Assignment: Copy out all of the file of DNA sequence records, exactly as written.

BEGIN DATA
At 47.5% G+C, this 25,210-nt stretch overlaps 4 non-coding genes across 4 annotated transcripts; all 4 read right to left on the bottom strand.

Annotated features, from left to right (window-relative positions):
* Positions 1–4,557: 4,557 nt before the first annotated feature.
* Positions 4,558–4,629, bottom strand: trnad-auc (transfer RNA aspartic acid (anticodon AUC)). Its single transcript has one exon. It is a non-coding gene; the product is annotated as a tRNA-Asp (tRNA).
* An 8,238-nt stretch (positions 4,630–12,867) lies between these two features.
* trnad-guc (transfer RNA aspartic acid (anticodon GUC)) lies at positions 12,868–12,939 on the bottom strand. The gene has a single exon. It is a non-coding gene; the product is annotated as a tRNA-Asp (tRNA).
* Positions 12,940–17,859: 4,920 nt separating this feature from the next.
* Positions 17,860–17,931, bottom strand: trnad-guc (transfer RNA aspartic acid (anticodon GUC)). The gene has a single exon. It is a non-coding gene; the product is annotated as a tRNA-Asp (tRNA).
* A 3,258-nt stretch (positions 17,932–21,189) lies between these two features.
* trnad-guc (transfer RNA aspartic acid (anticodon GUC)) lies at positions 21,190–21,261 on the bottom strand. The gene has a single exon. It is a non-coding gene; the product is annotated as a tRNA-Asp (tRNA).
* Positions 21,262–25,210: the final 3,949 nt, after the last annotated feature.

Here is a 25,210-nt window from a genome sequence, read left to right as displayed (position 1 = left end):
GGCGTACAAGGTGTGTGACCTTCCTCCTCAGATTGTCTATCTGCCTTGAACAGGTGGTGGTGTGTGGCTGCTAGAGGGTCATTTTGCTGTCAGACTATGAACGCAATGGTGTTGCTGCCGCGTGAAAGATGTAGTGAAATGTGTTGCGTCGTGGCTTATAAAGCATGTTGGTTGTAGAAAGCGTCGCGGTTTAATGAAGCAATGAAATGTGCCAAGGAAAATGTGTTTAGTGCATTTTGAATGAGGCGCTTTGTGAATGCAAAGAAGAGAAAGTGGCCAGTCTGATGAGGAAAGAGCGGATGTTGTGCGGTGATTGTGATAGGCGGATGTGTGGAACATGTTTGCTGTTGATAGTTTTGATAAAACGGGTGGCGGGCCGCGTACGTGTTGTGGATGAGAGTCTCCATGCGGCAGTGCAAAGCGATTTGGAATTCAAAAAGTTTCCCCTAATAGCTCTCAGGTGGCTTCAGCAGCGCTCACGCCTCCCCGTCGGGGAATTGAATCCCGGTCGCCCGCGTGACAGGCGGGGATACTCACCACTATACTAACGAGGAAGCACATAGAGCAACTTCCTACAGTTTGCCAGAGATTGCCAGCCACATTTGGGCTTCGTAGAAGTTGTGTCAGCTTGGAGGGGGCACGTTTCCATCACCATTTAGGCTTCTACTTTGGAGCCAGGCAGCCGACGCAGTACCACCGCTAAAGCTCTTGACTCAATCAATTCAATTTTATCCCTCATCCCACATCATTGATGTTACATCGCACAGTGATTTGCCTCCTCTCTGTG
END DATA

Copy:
At 47.5% G+C, this 25,210-nt stretch overlaps 4 non-coding genes across 4 annotated transcripts; all 4 read right to left on the bottom strand.

Annotated features, from left to right (window-relative positions):
* Positions 1–4,557: 4,557 nt before the first annotated feature.
* Positions 4,558–4,629, bottom strand: trnad-auc (transfer RNA aspartic acid (anticodon AUC)). Its single transcript has one exon. It is a non-coding gene; the product is annotated as a tRNA-Asp (tRNA).
* An 8,238-nt stretch (positions 4,630–12,867) lies between these two features.
* trnad-guc (transfer RNA aspartic acid (anticodon GUC)) lies at positions 12,868–12,939 on the bottom strand. The gene has a single exon. It is a non-coding gene; the product is annotated as a tRNA-Asp (tRNA).
* Positions 12,940–17,859: 4,920 nt separating this feature from the next.
* Positions 17,860–17,931, bottom strand: trnad-guc (transfer RNA aspartic acid (anticodon GUC)). The gene has a single exon. It is a non-coding gene; the product is annotated as a tRNA-Asp (tRNA).
* A 3,258-nt stretch (positions 17,932–21,189) lies between these two features.
* trnad-guc (transfer RNA aspartic acid (anticodon GUC)) lies at positions 21,190–21,261 on the bottom strand. The gene has a single exon. It is a non-coding gene; the product is annotated as a tRNA-Asp (tRNA).
* Positions 21,262–25,210: the final 3,949 nt, after the last annotated feature.

Here is a 25,210-nt window from a genome sequence, read left to right as displayed (position 1 = left end):
GGCGTACAAGGTGTGTGACCTTCCTCCTCAGATTGTCTATCTGCCTTGAACAGGTGGTGGTGTGTGGCTGCTAGAGGGTCATTTTGCTGTCAGACTATGAACGCAATGGTGTTGCTGCCGCGTGAAAGATGTAGTGAAATGTGTTGCGTCGTGGCTTATAAAGCATGTTGGTTGTAGAAAGCGTCGCGGTTTAATGAAGCAATGAAATGTGCCAAGGAAAATGTGTTTAGTGCATTTTGAATGAGGCGCTTTGTGAATGCAAAGAAGAGAAAGTGGCCAGTCTGATGAGGAAAGAGCGGATGTTGTGCGGTGATTGTGATAGGCGGATGTGTGGAACATGTTTGCTGTTGATAGTTTTGATAAAACGGGTGGCGGGCCGCGTACGTGTTGTGGATGAGAGTCTCCATGCGGCAGTGCAAAGCGATTTGGAATTCAAAAAGTTTCCCCTAATAGCTCTCAGGTGGCTTCAGCAGCGCTCACGCCTCCCCGTCGGGGAATTGAATCCCGGTCGCCCGCGTGACAGGCGGGGATACTCACCACTATACTAACGAGGAAGCACATAGAGCAACTTCCTACAGTTTGCCAGAGATTGCCAGCCACATTTGGGCTTCGTAGAAGTTGTGTCAGCTTGGAGGGGGCACGTTTCCATCACCATTTAGGCTTCTACTTTGGAGCCAGGCAGCCGACGCAGTACCACCGCTAAAGCTCTTGACTCAATCAATTCAATTTTATCCCTCATCCCACATCATTGATGTTACATCGCACAGTGATTTGCCTCCTCTCTGTG